There are two bits there, where – when I was editing it – I did decide to intrude, if you like. Did you notice there is one bit where it goes into darkness and out again? Well of course a lot of people think that is a mistake, you know. But it is very deliberate. I think – at the time – it was a bit out of focus, or I fell over or something again, or moved at some point. Then I noticed that what he was saying at that particular moment. He was talking about the spirit leaving the body, then he says “Come back sweet spirit” or something like “To your only place.” So I thought that was very nice, going to darkness, and then in fact – when he calls it back to the body – going to light again. There was an image of absence. That was all. Just this moment of absence, where the moment had entered into the spiritual plain. That moment I felt I could put in total darkness. And just after, I thought that was so brilliant and clever that I ought to do something else as well. No, what I think it was, I had – after all – shot a film about poets reading poetry, and I was aware afterwards looking at it that it was all in slightly different styles in relationship to the different poets, and it was my duty presumably in making the film to try to make the film, or the style of the film, meeting the subject half way – without being pretentious – how could I make the film slightly poetic? Which is probably why I did the bit in the beginning with the poets’ faces, and the dissolves, and the light shining on, you know. I just wanted to decorate it a bit. A bit of the roccoco [laughs]. So that’s why I found the darkness was a nice touch, because at that point you suddenly become aware of the film. I wanted to remind people just at that moment – near the end of the movie – that, nevertheless, it was a film. Because actually from the minute it starts you are sucked into it. You’re not thrown back into that Brechtian awareness of the film.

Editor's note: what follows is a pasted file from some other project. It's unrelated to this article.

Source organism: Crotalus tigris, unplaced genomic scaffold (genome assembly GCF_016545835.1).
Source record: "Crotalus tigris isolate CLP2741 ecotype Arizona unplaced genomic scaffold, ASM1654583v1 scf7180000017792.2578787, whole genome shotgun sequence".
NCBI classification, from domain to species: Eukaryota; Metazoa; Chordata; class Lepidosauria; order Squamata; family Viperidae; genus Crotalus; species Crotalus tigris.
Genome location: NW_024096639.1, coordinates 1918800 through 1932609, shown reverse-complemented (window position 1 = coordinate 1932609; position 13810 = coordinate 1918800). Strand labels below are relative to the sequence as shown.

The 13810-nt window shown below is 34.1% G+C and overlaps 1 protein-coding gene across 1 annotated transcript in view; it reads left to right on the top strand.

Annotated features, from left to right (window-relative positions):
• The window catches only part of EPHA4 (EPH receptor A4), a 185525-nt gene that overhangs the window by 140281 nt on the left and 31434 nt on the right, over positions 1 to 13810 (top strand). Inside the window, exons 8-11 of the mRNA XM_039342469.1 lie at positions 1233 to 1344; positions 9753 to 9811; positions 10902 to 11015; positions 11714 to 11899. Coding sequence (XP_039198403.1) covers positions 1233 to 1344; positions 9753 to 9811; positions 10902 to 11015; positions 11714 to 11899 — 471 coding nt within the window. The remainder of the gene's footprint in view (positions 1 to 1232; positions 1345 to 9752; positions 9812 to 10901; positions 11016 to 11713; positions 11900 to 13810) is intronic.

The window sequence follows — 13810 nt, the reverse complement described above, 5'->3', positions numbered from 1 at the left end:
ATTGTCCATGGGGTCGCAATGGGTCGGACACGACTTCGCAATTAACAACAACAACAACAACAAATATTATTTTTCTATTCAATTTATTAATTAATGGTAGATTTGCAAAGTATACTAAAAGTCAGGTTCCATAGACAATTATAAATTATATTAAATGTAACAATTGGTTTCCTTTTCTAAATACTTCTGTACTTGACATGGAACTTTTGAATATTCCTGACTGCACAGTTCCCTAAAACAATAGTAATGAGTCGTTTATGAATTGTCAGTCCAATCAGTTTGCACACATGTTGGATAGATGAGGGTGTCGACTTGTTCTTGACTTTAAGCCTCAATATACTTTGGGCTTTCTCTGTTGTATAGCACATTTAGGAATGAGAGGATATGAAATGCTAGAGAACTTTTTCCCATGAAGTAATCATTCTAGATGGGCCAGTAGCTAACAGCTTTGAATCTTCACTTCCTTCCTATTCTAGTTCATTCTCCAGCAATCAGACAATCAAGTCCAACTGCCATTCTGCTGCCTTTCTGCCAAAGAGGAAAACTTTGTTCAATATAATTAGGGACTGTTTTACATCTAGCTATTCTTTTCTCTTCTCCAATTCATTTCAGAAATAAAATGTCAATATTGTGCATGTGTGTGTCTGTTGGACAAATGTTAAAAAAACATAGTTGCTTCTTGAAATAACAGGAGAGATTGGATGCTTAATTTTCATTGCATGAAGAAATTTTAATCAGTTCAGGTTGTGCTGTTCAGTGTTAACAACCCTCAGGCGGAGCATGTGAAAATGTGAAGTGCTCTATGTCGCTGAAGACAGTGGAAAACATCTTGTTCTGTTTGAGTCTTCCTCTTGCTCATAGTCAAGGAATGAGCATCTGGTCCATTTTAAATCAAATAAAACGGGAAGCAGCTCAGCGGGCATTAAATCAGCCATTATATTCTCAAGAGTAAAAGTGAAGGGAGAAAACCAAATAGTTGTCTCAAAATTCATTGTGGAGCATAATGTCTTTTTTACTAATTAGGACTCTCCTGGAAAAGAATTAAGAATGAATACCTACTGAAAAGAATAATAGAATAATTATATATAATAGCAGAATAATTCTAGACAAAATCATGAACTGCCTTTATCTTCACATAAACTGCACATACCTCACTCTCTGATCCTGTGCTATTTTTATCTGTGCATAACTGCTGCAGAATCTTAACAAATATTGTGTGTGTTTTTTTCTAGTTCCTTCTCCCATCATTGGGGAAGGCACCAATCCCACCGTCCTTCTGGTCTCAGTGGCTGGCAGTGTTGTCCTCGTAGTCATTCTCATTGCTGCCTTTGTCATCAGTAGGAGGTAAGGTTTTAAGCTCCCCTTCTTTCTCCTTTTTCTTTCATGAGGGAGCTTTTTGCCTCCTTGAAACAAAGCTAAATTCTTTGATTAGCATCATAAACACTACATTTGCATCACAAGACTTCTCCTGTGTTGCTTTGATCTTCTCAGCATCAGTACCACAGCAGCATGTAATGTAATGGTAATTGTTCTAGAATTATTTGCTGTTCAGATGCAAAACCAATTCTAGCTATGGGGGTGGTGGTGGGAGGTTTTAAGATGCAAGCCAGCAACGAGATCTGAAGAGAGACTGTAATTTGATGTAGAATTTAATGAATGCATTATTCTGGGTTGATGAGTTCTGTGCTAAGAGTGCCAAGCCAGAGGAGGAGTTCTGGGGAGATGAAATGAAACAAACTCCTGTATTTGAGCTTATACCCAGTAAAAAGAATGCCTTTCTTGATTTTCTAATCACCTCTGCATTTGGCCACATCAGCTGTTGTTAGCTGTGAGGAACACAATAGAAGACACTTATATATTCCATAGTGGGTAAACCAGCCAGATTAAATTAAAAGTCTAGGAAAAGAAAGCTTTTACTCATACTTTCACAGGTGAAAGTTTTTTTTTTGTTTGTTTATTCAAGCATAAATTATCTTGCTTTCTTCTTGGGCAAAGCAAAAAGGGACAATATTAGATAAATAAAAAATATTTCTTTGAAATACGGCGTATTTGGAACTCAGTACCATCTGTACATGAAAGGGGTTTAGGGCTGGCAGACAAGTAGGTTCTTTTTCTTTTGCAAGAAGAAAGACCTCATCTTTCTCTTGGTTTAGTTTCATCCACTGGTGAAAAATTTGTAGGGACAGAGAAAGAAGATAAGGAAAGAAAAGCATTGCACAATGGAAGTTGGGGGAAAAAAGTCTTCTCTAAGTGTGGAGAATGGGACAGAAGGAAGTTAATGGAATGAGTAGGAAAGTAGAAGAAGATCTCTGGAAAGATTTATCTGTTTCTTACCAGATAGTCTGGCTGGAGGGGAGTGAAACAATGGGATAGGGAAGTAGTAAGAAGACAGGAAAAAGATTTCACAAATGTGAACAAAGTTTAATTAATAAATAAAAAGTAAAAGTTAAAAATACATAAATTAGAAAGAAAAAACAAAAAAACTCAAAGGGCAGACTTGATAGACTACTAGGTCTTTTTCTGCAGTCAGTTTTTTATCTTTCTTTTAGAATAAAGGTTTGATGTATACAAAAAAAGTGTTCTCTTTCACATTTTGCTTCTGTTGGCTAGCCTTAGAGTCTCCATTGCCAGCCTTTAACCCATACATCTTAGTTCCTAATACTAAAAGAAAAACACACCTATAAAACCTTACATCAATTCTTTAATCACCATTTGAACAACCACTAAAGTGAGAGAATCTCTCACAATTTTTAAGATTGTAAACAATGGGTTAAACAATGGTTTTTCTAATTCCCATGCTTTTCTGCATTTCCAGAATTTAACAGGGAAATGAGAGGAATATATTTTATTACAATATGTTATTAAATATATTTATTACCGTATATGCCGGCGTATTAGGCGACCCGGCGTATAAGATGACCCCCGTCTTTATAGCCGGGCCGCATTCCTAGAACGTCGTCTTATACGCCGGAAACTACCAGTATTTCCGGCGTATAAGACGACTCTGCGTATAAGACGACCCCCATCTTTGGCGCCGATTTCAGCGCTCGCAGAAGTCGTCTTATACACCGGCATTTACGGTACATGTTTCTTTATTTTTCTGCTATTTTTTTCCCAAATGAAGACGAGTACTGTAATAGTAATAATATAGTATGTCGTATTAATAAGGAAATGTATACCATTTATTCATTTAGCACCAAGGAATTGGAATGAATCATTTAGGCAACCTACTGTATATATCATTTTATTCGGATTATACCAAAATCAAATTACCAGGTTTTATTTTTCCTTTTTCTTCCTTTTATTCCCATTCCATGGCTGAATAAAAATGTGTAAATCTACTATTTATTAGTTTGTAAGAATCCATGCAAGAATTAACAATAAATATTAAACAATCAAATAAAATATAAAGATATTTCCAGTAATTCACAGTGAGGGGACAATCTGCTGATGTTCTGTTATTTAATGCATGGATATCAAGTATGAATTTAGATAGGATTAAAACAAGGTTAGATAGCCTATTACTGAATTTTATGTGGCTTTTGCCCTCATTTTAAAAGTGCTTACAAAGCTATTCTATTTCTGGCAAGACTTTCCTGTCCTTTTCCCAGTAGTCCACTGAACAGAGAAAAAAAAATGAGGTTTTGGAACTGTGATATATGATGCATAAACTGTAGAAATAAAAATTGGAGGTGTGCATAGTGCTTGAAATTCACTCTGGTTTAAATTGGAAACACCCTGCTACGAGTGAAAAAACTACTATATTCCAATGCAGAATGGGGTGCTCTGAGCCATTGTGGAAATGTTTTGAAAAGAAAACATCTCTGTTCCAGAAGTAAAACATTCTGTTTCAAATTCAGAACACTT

And that is reiterated by Ginsberg saying, “I’ve lost my poetry book.”
Yes. It’s tied up at the very end. I felt quite happy with it in the end, in the sense that although it had been largely entirely subjective – and I had just been sitting there with my camera – when I came to edit it, and put it together, I was able to put a little bit of my own stamp on it, and make something out of it. There is no such thing as an objective film of course. No way. At least I was admitting to a few little poetic pretentious, which I just popped in here and there.